Preliminary figures suggest that the economy of Japan is heading for a recession after a year with strained relations with China, a major trading partner, and an extremely strong yen currency, both of which have combined to result in a slowdown for the world’s third largest economy.
Revised official data on Monday morning showed that the Japanese economy shrank very slightly in the second quarter of 2012, by 0.03%, before contracting by 0.9% between July and September.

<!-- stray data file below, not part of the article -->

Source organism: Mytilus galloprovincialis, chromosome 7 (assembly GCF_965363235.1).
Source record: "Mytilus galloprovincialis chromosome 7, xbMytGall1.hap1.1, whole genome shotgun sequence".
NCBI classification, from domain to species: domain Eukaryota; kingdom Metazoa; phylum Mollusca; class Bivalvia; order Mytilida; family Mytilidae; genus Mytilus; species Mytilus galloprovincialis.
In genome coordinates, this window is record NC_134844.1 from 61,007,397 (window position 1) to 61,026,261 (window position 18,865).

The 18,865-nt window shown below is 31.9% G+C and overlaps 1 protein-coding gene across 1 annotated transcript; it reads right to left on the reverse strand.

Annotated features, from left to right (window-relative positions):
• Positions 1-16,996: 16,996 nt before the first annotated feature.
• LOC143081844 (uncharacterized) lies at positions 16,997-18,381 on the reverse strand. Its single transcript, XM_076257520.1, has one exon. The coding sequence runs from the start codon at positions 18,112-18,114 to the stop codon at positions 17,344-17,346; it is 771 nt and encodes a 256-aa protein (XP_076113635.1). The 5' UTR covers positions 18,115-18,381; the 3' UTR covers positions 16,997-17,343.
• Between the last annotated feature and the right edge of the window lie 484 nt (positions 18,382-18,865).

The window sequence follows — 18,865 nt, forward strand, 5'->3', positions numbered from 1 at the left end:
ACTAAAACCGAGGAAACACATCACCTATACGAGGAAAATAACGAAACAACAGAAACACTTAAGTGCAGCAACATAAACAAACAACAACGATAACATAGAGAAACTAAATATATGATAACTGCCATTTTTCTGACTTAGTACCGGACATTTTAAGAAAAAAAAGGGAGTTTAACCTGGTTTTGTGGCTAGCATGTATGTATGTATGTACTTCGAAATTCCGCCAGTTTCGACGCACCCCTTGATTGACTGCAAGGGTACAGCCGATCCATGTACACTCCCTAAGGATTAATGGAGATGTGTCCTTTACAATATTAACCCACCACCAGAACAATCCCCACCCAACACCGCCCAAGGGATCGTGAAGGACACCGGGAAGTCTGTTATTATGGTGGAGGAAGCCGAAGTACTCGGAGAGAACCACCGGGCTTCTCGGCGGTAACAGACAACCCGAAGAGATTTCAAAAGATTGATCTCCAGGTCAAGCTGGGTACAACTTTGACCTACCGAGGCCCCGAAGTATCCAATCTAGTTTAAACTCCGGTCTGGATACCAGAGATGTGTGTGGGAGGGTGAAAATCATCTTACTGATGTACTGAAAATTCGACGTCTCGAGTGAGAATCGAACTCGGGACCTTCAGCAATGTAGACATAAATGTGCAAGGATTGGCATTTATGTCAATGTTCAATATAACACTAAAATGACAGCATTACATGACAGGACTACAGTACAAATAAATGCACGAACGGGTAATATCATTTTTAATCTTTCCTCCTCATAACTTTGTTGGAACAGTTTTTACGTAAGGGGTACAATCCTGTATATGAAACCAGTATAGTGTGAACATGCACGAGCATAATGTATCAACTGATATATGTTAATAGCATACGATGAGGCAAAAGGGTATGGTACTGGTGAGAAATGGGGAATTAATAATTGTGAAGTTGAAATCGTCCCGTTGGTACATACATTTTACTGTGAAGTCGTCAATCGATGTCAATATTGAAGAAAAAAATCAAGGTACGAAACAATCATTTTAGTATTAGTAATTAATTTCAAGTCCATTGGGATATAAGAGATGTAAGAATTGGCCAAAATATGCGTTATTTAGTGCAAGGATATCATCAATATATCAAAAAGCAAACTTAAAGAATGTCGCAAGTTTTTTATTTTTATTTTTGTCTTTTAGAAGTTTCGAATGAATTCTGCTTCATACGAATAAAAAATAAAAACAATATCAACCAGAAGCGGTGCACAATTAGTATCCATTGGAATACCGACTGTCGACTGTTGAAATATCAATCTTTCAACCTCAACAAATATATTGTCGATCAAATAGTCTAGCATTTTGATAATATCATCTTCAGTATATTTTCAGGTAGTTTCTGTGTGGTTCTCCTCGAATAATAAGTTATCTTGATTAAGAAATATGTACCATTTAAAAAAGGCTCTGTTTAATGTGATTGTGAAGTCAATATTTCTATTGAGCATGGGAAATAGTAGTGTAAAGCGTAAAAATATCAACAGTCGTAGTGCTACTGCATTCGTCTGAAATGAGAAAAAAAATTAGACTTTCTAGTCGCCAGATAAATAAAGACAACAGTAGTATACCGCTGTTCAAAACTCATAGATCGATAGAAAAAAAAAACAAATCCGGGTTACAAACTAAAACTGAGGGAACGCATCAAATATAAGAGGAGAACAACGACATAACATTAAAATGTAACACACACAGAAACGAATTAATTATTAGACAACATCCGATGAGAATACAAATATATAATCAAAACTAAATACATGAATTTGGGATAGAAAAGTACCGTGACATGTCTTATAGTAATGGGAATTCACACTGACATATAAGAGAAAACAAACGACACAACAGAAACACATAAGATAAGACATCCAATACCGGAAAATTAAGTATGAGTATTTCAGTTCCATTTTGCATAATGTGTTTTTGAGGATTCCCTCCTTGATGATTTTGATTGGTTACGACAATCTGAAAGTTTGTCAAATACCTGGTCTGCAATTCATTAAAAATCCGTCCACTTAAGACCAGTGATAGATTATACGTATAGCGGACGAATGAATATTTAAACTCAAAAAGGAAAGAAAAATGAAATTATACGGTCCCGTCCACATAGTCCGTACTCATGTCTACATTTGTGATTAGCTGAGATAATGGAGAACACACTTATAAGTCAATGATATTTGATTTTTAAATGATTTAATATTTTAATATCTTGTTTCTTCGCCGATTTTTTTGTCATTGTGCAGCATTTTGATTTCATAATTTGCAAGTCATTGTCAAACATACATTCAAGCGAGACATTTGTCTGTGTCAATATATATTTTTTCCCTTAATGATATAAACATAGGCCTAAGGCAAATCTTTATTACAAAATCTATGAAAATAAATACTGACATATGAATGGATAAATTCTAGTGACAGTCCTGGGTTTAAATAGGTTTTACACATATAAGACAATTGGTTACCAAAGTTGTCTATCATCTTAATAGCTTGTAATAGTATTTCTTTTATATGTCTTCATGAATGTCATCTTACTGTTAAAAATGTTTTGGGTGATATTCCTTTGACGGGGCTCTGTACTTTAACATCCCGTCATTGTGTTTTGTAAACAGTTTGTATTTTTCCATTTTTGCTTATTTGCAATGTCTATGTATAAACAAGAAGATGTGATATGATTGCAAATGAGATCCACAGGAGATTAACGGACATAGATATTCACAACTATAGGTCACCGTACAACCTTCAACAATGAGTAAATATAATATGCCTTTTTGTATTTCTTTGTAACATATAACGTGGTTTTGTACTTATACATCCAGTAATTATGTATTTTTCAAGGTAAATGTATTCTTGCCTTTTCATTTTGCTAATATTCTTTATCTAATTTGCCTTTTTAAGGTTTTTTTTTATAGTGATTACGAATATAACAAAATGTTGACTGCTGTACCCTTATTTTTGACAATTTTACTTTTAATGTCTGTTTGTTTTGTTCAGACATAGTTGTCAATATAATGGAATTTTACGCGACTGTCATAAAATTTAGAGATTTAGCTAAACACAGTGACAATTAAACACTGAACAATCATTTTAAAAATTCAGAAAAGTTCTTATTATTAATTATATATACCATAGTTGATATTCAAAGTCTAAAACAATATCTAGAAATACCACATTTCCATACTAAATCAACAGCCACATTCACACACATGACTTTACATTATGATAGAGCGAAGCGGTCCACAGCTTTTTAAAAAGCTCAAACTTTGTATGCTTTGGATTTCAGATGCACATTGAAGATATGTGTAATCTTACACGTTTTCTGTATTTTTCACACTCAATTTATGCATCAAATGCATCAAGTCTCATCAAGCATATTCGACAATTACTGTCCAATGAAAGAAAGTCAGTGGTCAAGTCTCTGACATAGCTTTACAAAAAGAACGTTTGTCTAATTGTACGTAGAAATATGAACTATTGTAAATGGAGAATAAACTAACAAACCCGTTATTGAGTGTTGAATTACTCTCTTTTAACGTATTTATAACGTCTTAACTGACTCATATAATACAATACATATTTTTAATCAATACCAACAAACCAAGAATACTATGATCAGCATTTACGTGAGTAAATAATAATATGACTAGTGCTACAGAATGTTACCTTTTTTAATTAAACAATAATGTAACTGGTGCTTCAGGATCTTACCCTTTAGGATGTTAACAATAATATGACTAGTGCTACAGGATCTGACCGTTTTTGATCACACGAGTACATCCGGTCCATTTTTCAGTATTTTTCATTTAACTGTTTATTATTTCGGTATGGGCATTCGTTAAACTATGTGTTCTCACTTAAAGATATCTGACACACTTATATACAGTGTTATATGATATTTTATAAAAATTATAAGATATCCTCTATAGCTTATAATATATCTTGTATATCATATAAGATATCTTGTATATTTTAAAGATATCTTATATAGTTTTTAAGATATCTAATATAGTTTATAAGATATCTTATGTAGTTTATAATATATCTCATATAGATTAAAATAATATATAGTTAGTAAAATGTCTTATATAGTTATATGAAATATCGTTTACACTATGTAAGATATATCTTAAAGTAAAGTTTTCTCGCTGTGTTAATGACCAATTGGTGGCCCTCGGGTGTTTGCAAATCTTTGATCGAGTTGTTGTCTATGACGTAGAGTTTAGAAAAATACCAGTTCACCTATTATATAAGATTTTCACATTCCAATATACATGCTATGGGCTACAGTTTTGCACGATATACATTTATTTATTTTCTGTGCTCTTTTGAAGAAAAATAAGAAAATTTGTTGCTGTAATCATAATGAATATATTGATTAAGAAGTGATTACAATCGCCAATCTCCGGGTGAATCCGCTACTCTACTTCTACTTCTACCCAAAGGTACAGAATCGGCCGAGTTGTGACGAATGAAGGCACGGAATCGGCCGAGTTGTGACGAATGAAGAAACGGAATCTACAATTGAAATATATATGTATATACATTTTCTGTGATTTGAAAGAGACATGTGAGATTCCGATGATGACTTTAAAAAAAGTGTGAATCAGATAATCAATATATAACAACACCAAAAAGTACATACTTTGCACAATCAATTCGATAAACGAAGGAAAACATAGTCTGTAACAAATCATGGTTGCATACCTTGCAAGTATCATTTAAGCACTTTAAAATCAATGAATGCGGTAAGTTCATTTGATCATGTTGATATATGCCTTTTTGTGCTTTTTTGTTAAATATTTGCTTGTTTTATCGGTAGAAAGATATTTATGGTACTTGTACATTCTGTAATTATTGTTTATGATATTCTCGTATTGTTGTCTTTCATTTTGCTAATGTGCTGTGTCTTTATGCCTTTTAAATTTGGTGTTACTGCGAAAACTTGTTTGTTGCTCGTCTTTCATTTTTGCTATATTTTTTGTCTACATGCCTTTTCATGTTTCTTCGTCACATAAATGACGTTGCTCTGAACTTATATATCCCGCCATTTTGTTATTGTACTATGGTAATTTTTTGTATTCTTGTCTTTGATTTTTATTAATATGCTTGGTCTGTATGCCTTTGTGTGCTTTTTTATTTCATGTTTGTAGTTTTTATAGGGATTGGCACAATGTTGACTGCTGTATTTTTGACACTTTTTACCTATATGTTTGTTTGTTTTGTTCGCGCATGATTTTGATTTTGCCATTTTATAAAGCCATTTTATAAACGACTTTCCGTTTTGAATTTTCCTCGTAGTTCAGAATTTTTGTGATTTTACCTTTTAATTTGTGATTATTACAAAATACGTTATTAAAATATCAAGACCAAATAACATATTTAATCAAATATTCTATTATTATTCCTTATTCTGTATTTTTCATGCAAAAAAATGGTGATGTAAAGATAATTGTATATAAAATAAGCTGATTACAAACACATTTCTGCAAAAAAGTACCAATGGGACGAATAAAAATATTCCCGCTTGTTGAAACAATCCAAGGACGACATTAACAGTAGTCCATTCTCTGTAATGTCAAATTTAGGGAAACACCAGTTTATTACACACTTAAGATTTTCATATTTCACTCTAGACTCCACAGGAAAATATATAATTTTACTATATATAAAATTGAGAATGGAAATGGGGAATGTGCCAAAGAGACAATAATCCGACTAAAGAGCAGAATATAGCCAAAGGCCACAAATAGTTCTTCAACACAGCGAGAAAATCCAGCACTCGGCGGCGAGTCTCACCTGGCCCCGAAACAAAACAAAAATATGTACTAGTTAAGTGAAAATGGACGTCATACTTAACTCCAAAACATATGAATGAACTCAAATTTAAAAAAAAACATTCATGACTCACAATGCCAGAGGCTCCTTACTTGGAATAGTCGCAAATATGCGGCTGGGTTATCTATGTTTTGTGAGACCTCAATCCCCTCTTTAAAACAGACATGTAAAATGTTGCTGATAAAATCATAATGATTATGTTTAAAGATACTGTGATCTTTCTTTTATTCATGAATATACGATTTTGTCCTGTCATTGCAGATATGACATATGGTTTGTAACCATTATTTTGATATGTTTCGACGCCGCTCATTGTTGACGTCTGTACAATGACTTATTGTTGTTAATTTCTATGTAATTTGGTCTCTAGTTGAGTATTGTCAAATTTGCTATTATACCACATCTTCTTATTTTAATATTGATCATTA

Economic figures are expected to remain weak through the end of the year, turning up pressure on the Japanese government to take preventative actions to stymy further deterioration in the economic situation. A recent $10.7 billion stimulus package passed by the Diet may have some impact but early polls suggest it may be too little to save current Democratic Prime Minister Yoshihiko Noda from losing in upcoming elections to the Liberal Democratic Party of Japan which ruled the nation for decades in an unbroken string of electoral successes stretching back to the 1950s. The Democratic Party of Japan was elected on a wave of disillusionment with the LDP and its patronage-style politics, yet the inability of the Democrats to stoke growth in Japan’s long slumbering economy has left their credentials wanting.